CLARKSBURG, W.Va. – We continue our “West Virginians on the Gridiron” series — our journey through the history of college and professional football, and the accomplishments made by West Virginia natives, picking back up in the same era of the game that we were in last time.
We resume in the 50s, with two of the most decorated Mountaineers of all-time.
Wheeling, West Virginia’s Chuck Howley was a three-time All-Southern Conference player from 1955-1957, and was the conference’s Player of the Year in his senior season.
Howley is the only athlete in school history to letter in five sports.
After graduation, Howley was a standout for the Dallas Cowboys under legendary coach Tom Landry.
At the pro level, Howley was a six-time Pro Bowler, and five times was selected as a First Team All-Pro member.
“Howley was one of the few guys that Landry allowed to freelance as a linebacker. Because he was athletic, he was fast, he was smart, and he was able to gamble and do things that other players weren’t permitted to do for the Cowboys,” said John Antonik, Director of Athletics Content at West Virginia University.
Howley is forever in the history books as the first and only player in NFL history to be named Super Bowl MVP while being on the losing team, similar to what another former WVU great had done on the hard court two years prior when Jerry West was named NBA Finals MVP despite his Los Angeles Lakers not winning the series.
Howley got his Super Bowl ring the following year in 1972, and is part of the Dallas Cowboys Ring of Honor.
From a great, to one of the greatest Mountaineers ever – Robert Lee “Sam” Huff.
Huff was a three-year starter at guard and tackle, a first team All-American in 1955, and helped WVU go 31-7 during his college career.
“He was a good player, first of all, but he was very smart. I think the thing about Sam Huff, is he was a very intelligent player. And he knew – and you mentioned marketing – he knew how to market himself,” Antonik said.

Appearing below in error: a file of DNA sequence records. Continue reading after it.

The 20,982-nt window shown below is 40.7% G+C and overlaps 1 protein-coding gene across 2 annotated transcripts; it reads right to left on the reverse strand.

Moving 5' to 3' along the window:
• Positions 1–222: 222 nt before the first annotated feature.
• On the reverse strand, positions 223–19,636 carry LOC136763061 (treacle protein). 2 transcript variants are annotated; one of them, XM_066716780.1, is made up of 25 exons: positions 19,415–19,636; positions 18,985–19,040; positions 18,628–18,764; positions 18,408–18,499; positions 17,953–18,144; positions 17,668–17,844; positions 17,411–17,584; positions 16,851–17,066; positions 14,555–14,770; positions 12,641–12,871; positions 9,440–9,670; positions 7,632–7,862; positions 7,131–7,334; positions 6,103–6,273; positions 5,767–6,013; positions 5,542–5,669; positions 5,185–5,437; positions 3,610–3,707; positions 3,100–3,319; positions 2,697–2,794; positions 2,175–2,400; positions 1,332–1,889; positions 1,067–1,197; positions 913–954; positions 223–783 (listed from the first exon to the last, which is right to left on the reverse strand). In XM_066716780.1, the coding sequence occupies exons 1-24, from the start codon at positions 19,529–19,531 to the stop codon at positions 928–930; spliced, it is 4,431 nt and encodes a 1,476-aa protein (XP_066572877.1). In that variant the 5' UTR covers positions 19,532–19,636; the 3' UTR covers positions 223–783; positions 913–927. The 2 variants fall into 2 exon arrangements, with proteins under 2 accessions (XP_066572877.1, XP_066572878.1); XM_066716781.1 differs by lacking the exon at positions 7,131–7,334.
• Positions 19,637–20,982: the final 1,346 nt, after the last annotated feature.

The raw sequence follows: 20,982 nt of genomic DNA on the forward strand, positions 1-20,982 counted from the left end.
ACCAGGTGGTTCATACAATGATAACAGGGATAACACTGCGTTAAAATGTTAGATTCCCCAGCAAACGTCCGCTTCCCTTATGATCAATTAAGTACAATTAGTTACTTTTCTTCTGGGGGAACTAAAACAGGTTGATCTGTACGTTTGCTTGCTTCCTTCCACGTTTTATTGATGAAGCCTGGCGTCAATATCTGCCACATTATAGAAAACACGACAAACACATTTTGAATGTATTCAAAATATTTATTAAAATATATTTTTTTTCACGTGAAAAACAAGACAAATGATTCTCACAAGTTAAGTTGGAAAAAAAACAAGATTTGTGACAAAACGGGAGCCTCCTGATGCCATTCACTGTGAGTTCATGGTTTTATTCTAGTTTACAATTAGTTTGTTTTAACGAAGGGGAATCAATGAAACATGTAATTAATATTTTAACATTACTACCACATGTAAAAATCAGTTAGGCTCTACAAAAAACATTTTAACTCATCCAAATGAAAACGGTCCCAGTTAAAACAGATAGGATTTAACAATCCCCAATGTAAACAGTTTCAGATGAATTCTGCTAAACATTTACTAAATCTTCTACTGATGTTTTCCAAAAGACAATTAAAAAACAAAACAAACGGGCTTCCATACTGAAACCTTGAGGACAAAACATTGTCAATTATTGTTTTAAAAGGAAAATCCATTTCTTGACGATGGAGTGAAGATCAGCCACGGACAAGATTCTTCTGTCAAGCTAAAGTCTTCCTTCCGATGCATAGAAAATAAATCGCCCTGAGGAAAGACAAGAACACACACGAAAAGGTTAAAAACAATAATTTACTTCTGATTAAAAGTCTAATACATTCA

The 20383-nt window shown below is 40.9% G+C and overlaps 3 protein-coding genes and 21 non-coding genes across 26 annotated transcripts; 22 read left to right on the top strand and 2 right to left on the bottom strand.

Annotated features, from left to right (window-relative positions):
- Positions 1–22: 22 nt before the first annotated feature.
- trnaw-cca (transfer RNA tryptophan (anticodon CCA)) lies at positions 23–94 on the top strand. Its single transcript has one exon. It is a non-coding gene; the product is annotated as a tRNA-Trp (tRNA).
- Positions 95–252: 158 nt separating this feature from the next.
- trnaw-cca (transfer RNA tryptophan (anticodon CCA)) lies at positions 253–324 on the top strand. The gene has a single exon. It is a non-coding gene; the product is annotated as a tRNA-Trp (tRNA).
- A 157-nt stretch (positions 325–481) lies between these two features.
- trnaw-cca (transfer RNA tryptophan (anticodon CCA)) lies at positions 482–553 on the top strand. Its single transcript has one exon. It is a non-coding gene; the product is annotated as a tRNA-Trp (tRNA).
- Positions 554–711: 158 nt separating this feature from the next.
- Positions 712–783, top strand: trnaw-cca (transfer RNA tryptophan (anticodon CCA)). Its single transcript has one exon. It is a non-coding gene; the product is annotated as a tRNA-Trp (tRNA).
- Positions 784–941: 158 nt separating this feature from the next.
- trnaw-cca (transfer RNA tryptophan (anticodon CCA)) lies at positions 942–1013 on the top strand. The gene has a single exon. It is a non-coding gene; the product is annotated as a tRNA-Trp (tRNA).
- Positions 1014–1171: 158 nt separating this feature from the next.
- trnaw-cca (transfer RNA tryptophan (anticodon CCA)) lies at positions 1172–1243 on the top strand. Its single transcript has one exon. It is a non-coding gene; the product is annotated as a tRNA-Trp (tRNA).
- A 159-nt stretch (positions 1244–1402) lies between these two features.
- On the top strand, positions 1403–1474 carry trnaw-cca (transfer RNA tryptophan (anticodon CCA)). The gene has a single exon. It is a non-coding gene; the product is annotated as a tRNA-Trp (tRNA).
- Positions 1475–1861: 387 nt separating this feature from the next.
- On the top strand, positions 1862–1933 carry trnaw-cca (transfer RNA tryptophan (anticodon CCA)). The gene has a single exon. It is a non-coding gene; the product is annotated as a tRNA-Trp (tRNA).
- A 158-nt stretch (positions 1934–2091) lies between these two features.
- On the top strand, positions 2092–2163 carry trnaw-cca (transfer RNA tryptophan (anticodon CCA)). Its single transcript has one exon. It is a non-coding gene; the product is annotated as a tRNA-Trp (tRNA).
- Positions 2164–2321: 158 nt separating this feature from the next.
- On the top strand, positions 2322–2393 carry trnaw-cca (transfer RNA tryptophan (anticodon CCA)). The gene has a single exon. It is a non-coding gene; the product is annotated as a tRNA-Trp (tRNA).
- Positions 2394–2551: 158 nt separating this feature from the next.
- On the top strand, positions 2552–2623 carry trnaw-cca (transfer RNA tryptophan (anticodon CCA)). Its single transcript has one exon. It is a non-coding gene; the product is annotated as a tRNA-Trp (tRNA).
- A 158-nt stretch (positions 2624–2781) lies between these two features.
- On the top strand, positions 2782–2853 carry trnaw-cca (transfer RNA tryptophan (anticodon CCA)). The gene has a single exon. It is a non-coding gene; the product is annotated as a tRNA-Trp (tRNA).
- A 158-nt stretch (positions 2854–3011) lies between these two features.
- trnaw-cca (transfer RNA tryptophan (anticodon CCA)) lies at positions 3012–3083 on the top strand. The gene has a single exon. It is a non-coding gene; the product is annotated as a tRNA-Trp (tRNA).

And then he turned pro. As a linebacker, Huff was somewhat of an Iron Man, playing in 150 straight games after nearly walking away from the game. He was an NFL Champion with the Giants in 1955, was a five-time Pro Bowler, and six times was named to an All-Pro team as a standout linebacker.
He was part of the 1950s NFL all-decade team. And was the first NFL player to be featured on the cover of Time Magazine.
“Defensive players have never had that before. It was always offensive players. But I know for a fact that there were a lot of defensive players that credited Sam with raising their salaries for the first time there was an importance, and a value, to defensive play,” Antonik said.
Huff was inducted into the College Football Hall of Fame in 1982, the same year he was inducted into the Pro Football Hall of Fame in Canton. And his No. 75 is retired by the Mountaineer football program.
“They used to tell this story that people on the West Coast, you could be in California, and you could mail a post card and put ‘Sam Huff, New York Giants’ and it would end up at his locker. You didn’t have to put the address. That’s how popular and famous he was at the time,” Antonik said.
Fayette County-native Gino Marchetti was another standout defensive player of this time, and put together a decorated NFL career, as well.
A member of the Baltimore Colts of the 50s and 60s, Marchetti won back-to-back championships in 1958, and 1959.
He was named a Pro Bowler for 11 consecutive seasons, and was a nine-time first team All-Pro player.
Marchetti was named the NFL’s Top defensive end of the first 50 years of the league by the Hall of Fame, and inducted into the Pro Football Hall of Fame in 1972.
He was also named to the NFL 50th Anniversary All-Time team, the 75th Anniversary team, and was a unanimous choice for the NFL 100th Anniversary team in 2019.
In the mid-70s, another Fayette County product was having a record-setting career in Morgantown.
Defensive back Tom Pridemore held multiple school records when his college career ended, some of which still stand today. Pridemore graduated with the most career interception return yards, most single-game interception return yards, and most career INTs in school history.
He also tied the official NCAA record with his 100-yard pick-six against Penn State in 1977.
Pridemore was inducted into the WVU Sports Hall of Fame in 2001.
Pridemore’s end zone-to-end zone pick-six wasn’t the only long interception return of his career. He had three INTs that he took back at least 83 yards during his time in Morgantown.
Next time on “West Virginians on the Gridiron”, we take a look at the best West Virginia-born players of the 1980s and 1990s.